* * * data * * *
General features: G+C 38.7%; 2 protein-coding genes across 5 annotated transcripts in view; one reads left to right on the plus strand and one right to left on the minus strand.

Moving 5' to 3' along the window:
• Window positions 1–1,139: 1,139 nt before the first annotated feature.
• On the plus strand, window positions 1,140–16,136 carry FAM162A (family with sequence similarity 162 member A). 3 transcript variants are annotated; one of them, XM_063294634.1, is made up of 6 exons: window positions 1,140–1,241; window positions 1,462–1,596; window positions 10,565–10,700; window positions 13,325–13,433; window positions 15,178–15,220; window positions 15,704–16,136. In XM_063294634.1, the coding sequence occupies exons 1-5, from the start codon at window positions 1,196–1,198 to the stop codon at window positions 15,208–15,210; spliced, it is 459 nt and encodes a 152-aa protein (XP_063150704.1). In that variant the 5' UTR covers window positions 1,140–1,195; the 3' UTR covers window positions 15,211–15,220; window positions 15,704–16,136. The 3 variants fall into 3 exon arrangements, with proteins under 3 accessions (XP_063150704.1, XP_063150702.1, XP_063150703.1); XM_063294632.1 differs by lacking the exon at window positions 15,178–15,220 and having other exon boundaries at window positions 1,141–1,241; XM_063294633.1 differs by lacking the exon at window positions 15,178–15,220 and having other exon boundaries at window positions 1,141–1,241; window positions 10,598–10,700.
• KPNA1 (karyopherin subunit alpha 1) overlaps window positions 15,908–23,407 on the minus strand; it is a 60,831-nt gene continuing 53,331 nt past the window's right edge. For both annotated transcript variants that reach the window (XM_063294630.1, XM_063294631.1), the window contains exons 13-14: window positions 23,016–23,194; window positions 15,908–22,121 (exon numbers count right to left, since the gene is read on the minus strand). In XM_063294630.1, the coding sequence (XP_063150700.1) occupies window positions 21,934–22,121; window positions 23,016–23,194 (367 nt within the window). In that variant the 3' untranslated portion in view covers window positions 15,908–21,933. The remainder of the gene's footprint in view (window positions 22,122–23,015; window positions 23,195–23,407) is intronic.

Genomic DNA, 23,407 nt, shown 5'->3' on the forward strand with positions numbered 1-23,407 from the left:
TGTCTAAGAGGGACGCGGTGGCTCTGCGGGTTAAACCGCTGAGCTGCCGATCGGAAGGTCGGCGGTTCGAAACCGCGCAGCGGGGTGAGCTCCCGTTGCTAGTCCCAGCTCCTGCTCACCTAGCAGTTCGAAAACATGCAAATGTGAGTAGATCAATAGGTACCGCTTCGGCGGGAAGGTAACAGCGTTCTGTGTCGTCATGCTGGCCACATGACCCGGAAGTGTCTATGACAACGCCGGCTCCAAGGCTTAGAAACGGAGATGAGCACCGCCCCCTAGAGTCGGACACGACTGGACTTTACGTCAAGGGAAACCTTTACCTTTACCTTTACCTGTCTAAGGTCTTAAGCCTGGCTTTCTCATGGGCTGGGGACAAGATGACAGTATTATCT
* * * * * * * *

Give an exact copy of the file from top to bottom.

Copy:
General features: G+C 38.7%; 2 protein-coding genes across 5 annotated transcripts in view; one reads left to right on the plus strand and one right to left on the minus strand.

Moving 5' to 3' along the window:
• Window positions 1–1,139: 1,139 nt before the first annotated feature.
• On the plus strand, window positions 1,140–16,136 carry FAM162A (family with sequence similarity 162 member A). 3 transcript variants are annotated; one of them, XM_063294634.1, is made up of 6 exons: window positions 1,140–1,241; window positions 1,462–1,596; window positions 10,565–10,700; window positions 13,325–13,433; window positions 15,178–15,220; window positions 15,704–16,136. In XM_063294634.1, the coding sequence occupies exons 1-5, from the start codon at window positions 1,196–1,198 to the stop codon at window positions 15,208–15,210; spliced, it is 459 nt and encodes a 152-aa protein (XP_063150704.1). In that variant the 5' UTR covers window positions 1,140–1,195; the 3' UTR covers window positions 15,211–15,220; window positions 15,704–16,136. The 3 variants fall into 3 exon arrangements, with proteins under 3 accessions (XP_063150704.1, XP_063150702.1, XP_063150703.1); XM_063294632.1 differs by lacking the exon at window positions 15,178–15,220 and having other exon boundaries at window positions 1,141–1,241; XM_063294633.1 differs by lacking the exon at window positions 15,178–15,220 and having other exon boundaries at window positions 1,141–1,241; window positions 10,598–10,700.
• KPNA1 (karyopherin subunit alpha 1) overlaps window positions 15,908–23,407 on the minus strand; it is a 60,831-nt gene continuing 53,331 nt past the window's right edge. For both annotated transcript variants that reach the window (XM_063294630.1, XM_063294631.1), the window contains exons 13-14: window positions 23,016–23,194; window positions 15,908–22,121 (exon numbers count right to left, since the gene is read on the minus strand). In XM_063294630.1, the coding sequence (XP_063150700.1) occupies window positions 21,934–22,121; window positions 23,016–23,194 (367 nt within the window). In that variant the 3' untranslated portion in view covers window positions 15,908–21,933. The remainder of the gene's footprint in view (window positions 22,122–23,015; window positions 23,195–23,407) is intronic.

Genomic DNA, 23,407 nt, shown 5'->3' on the forward strand with positions numbered 1-23,407 from the left:
TGTCTAAGAGGGACGCGGTGGCTCTGCGGGTTAAACCGCTGAGCTGCCGATCGGAAGGTCGGCGGTTCGAAACCGCGCAGCGGGGTGAGCTCCCGTTGCTAGTCCCAGCTCCTGCTCACCTAGCAGTTCGAAAACATGCAAATGTGAGTAGATCAATAGGTACCGCTTCGGCGGGAAGGTAACAGCGTTCTGTGTCGTCATGCTGGCCACATGACCCGGAAGTGTCTATGACAACGCCGGCTCCAAGGCTTAGAAACGGAGATGAGCACCGCCCCCTAGAGTCGGACACGACTGGACTTTACGTCAAGGGAAACCTTTACCTTTACCTTTACCTGTCTAAGGTCTTAAGCCTGGCTTTCTCATGGGCTGGGGACAAGATGACAGTATTATCT